Now that it’s the tail end of Buy a Friend a Book Week, I’ve decided to award a little book prize to one lucky winner.
The winner of this contest must have read more books this year than any other entrant. (So far, I’ve read about 30 books, which seems totally pathetic compared to most other bloggers out there). If you think you’ve read more books than your fellow bloggers, leave a comment, and I’ll go look at your reading statistics on your blog. If you don’t keep reading statistics, then you’re not OCD enough to enter this giveaway anyway! Novellas and short stories will not be counted.
If you really, really want to win this, I suppose you can make up a bunch of statistics and hurriedly construct a blog page that lists around 500 bogus books and be declared the winner, but if you do this, you’ll go to HELL because you’re a CHEATER, and cheaters never prosper! (Well, actually, they often do, but we won’t go there).
The winner gets to choose a novel worth $25.00 or less from any online bookstore (i.e. Amazon, Borders, etc.). I’ll purchase it and have it delivered to you. There will also be a consolation prize, but that will remain a secret until after the winner is chosen.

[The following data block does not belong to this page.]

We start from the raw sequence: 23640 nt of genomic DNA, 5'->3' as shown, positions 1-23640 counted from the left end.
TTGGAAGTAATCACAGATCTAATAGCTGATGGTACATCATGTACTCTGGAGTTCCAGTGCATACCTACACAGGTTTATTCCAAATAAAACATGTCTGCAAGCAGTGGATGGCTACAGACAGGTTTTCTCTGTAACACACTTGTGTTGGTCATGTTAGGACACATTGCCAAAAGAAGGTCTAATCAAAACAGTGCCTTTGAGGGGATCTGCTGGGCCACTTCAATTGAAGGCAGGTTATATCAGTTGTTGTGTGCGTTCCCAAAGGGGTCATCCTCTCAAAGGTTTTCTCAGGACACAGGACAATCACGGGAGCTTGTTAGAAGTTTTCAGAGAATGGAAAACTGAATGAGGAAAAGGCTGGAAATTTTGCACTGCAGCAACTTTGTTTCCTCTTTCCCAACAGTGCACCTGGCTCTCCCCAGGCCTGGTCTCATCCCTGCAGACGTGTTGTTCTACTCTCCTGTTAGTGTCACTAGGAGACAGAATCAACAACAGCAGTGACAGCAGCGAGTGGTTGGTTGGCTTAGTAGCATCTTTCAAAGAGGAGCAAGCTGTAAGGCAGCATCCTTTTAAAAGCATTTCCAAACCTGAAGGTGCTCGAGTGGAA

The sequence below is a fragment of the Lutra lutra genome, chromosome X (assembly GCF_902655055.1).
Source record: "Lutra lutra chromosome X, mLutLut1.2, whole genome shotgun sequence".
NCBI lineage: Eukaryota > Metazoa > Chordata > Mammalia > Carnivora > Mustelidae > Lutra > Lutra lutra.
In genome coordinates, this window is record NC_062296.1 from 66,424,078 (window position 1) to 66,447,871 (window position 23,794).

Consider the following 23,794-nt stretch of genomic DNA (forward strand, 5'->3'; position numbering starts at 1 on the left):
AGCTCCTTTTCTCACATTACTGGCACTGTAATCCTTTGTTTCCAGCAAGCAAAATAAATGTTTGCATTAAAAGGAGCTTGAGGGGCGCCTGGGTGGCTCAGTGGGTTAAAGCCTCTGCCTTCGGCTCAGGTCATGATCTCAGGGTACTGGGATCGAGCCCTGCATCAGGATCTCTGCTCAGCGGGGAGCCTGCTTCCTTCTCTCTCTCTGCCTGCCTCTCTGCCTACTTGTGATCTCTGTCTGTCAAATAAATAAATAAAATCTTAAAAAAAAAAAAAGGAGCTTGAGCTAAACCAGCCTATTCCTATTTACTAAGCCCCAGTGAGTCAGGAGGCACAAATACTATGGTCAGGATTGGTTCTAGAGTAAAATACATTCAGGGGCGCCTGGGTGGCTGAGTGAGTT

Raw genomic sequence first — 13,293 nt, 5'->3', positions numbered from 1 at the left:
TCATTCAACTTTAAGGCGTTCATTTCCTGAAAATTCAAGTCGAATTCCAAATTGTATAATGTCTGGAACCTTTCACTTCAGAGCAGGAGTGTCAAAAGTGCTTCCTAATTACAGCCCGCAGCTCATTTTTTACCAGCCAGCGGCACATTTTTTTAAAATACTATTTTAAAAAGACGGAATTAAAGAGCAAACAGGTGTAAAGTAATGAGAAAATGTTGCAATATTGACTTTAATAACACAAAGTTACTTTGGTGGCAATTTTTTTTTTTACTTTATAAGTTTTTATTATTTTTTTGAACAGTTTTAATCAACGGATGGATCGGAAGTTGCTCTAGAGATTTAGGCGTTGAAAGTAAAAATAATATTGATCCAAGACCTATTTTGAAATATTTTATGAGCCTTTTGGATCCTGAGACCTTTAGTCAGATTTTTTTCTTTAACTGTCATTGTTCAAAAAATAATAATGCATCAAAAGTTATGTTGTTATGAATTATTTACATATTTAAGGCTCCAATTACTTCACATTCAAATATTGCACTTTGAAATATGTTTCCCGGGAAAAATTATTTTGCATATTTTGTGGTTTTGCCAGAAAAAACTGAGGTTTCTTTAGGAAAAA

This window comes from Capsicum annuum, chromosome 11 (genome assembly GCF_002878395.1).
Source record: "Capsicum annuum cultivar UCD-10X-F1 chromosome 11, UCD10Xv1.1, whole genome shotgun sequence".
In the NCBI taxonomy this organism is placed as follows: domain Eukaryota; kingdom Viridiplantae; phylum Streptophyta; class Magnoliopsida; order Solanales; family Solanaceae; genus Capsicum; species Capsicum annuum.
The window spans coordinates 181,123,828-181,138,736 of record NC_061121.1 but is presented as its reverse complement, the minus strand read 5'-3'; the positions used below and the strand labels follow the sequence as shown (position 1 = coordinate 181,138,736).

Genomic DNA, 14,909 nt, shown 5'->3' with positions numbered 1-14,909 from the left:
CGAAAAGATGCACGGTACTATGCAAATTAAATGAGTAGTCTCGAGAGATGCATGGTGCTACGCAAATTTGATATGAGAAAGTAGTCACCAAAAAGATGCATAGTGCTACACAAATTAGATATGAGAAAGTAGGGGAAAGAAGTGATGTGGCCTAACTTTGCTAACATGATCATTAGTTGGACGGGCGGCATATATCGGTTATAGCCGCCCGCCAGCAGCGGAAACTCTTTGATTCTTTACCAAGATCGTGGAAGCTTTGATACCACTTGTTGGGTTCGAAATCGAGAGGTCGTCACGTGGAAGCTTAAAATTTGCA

I will announce the winner at noon on Tuesday, Oct. 14. The consolation prize winner will be chosen then too. Good luck!
Addendum: Many of you have questions about what counts and what doesn’t, so I’ll try to explain this a bit more. I’ve always consided novellas to be little books of less than 150 pages, so I’m going to keep thinking about them that way. I don’t think there are many novellas out there, so I don’t think we have to worry about them anyway.
Any other books except for poetry collections and graphic novels (since they are much easier to whiz through) will be counted, and this includes non-fiction and short story anthologies (unless those books are less than 150 pages in length).
I realize that some books are harder to read than others. I don’t think there are many people who read tons of teen books entering this contest, so I don’t believe I’ll have to face the dilemma of whether or not to pick someone who has read the Harry Potter series twelve times this year over someone who reads Joyce and Tolstoy. If this does present a problem, I’ll take it into consideration, and perhaps do a page count to make sure the outcome is fair.
I’m going to take a close look at the top contenders’ statistics before choosing the winner. It should prove to be very illuminating!